Another movie theater bites the dust

Another movie theater bites the dust.

Without so much as a press release, Landmark Theaters quietly closed Berkeley’s Act I & II a few weeks ago. The company won’t comment on the closing, but it’s a good guess that this relatively old two-screener wasn’t making the bottom line.

It was no palace, but the Acts was a good theater, especially downstairs. It has a decent-sized screen, good sound, friendly help. I believe it was one of the first theaters in Berkeley with Dolby stereo.

Landmark showed a lot of good films there. My first Act experience was Animal House back in 1978. My last was CSA: The Confederate States of America. Among the many in between were Kagemusha, La Cage Aux Folles, Chariots of Fire, Lone Star, Kenneth Branagh’s Hamlet, Romance, and a revival showing of Raiders of the Lost Ark. In 1998, I took a woman there to see Shakespeare in Love; we’re now married. Recently, it’s been the main home of Landmark’s East Bay one-week engagements and midnight movies (in other words, the Landmark presentations I list here).

Landmark Theaters once dominated downtown Berkeley. In addition to the Act I & II, they had the Berkeley
(gone), the Fine Arts (sold, run independently as a wonderful revival house, but now gone), and their great flagship, the UC (gone and sorely missed). All they have left there is the California and the Shattuck.

On a happier note, the San Francisco International Film Festival is opening as this goes out Thursday night. I only caught four of the films in previews, but you’ll find three of those, and other items, below.

Recommendation: Inside Man, 4Star and Presidio, ongoing. Looks more like Spike Lee than Match Point looks like Woody Allen, but not by much. Going slick and commercial, Lee and screenwriter Russell Gewirtz fashioned an effective and entertaining puzzle thriller. The game here is guessing what a character will do next, and the story offers enough surprises to keep you guessing and usually guessing wrong. I suspect Lee took this relatively apolitical Hollywood assignment because he needed a hit; and he’s earned it. It’s nice to know he can do light entertainment.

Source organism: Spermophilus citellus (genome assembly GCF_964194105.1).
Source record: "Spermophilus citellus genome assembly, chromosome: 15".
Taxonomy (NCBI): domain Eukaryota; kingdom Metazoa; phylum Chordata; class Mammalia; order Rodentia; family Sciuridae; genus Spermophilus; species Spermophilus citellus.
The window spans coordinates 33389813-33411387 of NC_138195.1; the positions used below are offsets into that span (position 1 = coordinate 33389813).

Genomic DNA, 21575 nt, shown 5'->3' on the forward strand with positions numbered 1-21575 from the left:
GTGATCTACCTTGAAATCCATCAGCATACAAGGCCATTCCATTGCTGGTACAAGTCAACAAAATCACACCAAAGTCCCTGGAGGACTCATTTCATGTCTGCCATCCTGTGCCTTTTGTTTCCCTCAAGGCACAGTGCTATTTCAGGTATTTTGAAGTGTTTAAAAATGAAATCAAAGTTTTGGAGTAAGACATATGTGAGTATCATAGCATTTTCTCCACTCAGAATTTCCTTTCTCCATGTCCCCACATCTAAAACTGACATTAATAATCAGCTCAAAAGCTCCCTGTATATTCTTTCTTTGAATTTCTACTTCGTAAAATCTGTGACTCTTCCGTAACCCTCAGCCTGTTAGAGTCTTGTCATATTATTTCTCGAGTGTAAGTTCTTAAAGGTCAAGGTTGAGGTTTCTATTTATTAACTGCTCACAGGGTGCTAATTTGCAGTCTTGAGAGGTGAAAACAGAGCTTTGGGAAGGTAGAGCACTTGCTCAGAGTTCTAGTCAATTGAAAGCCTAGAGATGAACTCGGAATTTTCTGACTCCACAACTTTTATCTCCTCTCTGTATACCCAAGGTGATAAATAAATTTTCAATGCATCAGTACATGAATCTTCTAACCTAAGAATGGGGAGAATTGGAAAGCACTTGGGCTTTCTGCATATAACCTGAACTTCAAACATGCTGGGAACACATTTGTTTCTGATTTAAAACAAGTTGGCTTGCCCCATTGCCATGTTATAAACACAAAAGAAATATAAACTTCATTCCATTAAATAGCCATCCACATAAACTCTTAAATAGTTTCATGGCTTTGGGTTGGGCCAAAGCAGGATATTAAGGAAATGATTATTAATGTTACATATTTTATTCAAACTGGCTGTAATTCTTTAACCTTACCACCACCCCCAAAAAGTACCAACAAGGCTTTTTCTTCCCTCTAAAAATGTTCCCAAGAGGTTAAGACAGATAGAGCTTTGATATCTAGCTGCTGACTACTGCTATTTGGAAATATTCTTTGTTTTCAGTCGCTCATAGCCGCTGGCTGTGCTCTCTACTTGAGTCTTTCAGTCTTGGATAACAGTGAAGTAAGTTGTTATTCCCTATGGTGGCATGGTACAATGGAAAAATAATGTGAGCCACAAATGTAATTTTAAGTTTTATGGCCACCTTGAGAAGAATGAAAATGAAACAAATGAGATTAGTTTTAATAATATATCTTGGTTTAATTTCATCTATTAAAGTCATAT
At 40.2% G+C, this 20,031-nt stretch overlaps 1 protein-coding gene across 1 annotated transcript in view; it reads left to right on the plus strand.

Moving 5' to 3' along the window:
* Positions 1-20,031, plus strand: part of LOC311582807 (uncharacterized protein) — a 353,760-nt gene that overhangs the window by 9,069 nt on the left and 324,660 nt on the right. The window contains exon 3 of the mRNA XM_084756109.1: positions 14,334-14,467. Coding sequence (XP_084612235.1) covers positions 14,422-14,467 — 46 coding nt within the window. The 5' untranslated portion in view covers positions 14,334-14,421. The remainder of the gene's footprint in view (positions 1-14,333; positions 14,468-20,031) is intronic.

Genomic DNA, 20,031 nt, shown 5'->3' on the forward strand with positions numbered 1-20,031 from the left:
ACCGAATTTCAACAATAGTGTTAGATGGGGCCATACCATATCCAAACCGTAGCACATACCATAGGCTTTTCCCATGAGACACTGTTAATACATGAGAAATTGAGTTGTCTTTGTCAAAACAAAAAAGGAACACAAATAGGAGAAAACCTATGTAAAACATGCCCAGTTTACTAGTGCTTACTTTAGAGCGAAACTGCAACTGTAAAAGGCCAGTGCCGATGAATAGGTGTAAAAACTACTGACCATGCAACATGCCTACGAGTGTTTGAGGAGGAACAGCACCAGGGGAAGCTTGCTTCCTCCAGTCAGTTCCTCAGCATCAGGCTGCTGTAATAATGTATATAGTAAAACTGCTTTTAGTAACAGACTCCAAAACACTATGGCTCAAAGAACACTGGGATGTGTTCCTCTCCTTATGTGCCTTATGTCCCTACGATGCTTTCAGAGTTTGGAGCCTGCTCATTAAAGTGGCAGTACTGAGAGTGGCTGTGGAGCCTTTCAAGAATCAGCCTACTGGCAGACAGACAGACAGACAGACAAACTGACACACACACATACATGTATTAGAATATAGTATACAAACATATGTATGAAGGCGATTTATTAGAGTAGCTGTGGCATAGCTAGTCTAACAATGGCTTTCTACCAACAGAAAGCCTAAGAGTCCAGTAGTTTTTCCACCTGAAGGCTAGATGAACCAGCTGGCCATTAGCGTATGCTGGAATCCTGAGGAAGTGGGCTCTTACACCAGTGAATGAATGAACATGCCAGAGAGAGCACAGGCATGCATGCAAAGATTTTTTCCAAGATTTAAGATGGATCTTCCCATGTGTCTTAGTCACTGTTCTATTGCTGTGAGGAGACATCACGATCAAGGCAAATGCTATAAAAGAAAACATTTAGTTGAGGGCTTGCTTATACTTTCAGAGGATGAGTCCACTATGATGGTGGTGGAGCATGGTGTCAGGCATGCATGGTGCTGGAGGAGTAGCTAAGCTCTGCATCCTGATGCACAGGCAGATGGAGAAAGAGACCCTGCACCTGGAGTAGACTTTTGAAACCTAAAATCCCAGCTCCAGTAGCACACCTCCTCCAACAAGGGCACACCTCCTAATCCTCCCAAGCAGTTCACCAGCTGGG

Recommended: The Princess Bride, Clay, Saturday and Sunday, midnight. William Goldman’s enchanting and funny fairy tale dances magically along that thin line between parody and the real thing. There’s no funnier swordfight anywhere.

Recommended: In Bed, Castro, Saturday, 9:15; Kabuki, Monday, 3:15. Before you’ve seen anything but credits, In Bed treats you to the sound of a very long orgasm. When the screams of delight are over, we see two people who’ve just had incredible sex but don’t know what to say to each other. This modest film from Chile, with a cast of two and set entirely in a motel room, sticks to the essentials of a one-night stand–”lust and conversation. Writer Julio Rojas and director Mati as Bize catch the intimacy that casual sex can produce in near-total strangers. Like My Dinner of Andre, In Bed is primarily a film about conversation, but this time, the dialog is punctuated not by dinner courses but by some of the steamiest sex ever put on the screen. Part of the San Francisco International Film Festival.